My faux Facebook boyfriend, Phill, used to tell me that I was “beautiful” too many times back in my college days. And while I didn’t believe it myself, I still felt such comfort and confidence in hearing this one always unexpected word. In a way it was my drug of choice because I was always high on life, for at least hopefully a few hours, until I torn my self-esteem and body image back around.
“Beautiful” is by far the best unexpected word that one can say and hear. “You are beautiful.” Yes, YOU. You are beautiful.
The first phrase from Saturday that was muttered to me is one that I’ll never forget. It meant so much to me. Not only was in unexpected, but it was honest. As tough as I am on myself and accepting compliments I can not in any way, shape, nor form fight off these genuine words with my own doubts and insecurities.
Out of total respect for the person and the situation in which it was spoken, I will not indulge you with more details. Instead I will share these words with you: “(I told her that) you are the greatest person in Chicago and that she had to meet you.” Even with 2.5 glasses of wine in me at that point, I was sober. I looked at the speaker, whom I’ve only known for a few weeks now, with such compassion and appreciation. What else can you do when someone says that to you? Not even I could find contradictory words to overpower those sweet words and instead I only what I could… I believed them. Sure, there are people greater than me in this city…like Oprah…but knowing that these words came from the heart and were just spoken in a self-serving manner, I let myself believe them.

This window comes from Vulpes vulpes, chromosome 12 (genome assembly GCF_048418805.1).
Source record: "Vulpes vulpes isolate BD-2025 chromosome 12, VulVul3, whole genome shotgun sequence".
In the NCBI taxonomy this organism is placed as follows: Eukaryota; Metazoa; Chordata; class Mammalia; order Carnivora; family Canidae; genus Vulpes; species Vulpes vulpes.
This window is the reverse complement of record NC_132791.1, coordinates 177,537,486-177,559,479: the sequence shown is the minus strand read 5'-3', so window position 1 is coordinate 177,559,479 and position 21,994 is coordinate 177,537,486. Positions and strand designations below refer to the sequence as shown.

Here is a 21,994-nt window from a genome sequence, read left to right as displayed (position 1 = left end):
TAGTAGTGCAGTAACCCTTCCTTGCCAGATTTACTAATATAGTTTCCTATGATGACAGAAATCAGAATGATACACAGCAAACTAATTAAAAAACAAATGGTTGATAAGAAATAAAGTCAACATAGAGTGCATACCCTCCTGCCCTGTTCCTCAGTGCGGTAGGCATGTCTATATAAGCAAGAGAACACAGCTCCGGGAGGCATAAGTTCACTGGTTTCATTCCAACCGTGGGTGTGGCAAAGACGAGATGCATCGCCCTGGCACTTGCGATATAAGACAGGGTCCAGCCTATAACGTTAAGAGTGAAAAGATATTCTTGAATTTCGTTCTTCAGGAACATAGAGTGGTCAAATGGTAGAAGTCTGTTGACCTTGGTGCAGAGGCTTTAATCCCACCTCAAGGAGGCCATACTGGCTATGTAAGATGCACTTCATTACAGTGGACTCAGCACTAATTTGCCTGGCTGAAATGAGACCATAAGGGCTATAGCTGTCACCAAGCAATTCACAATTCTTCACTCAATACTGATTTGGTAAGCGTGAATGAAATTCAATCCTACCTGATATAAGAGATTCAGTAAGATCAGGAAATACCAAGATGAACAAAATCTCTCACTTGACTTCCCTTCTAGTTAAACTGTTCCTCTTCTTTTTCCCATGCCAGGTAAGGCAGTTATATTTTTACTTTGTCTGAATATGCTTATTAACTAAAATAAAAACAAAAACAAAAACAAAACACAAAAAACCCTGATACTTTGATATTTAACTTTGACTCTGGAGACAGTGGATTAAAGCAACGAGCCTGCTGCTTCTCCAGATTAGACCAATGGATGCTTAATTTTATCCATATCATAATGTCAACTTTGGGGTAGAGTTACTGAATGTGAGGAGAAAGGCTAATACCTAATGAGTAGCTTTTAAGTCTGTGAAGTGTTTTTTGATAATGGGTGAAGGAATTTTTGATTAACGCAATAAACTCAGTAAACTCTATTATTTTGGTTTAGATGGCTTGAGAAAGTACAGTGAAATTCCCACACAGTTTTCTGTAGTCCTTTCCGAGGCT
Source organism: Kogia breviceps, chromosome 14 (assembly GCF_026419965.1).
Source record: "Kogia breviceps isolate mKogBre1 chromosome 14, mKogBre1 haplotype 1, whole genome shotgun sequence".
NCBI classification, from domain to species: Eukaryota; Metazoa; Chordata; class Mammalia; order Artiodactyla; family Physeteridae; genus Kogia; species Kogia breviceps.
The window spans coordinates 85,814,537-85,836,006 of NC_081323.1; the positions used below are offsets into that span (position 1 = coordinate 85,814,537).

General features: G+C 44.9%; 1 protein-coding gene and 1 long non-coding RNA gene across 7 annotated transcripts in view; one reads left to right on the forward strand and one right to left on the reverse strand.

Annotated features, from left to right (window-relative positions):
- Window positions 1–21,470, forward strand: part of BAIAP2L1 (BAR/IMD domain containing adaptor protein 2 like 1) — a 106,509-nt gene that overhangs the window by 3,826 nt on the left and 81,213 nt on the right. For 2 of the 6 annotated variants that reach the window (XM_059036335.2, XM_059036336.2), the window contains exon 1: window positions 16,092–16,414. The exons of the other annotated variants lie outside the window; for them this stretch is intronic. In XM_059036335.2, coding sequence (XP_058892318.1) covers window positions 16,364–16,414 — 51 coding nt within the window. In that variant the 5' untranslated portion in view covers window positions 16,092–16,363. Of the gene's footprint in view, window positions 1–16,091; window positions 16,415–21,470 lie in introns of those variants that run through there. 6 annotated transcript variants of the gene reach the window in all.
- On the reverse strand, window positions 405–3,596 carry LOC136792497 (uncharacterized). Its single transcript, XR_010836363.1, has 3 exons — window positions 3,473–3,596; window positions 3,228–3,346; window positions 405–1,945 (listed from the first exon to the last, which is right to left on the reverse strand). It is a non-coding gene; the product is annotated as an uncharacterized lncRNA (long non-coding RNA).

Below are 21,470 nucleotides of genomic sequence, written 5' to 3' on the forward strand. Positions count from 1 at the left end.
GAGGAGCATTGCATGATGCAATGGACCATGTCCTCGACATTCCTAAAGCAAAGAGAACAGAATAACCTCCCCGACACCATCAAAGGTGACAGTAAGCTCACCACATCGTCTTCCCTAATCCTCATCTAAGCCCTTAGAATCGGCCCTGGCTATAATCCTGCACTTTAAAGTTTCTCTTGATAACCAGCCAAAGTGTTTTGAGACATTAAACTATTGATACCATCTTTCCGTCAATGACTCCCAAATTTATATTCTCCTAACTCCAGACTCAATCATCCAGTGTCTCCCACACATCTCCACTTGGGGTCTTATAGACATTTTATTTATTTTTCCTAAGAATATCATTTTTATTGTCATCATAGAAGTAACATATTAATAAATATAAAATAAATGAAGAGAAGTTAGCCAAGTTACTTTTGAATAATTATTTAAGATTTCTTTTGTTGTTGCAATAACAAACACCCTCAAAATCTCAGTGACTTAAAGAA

If you read my post from last night, you know that some words were spoken to me (by my parents) that I didn’t interpret so sweetly. So I responded back with honest words, which led their honesty to come out. In other words, I feel a lot better that we were both able to say what we meant.
We all know people who talk a lot, but how many people really speak anymore? How many people really say something when they talk? How many people make an impact on others by the words they say? How many people make a difference when they speak and/or empower others to?
After acknowledging the impact that certain words have had on me, mentioning the one phrase above, I aspire to say more than just talk. I hope that my words- whether spoken or written- can make a difference in someone’s day. That my words can impact another or, perhaps, inspire them.
I truly believe that people come into your life for a reason- friends, mentors, loved ones. We tend to believe the notion that their actions are what guides us through life; however, I disagree. Sometimes it’s their words that really touch us and make us who we are. Their encouraging words and phrases eliciting our confidence reveal the love and support that we need to become more certain of ourselves. These words help us believe in ourselves the way they do.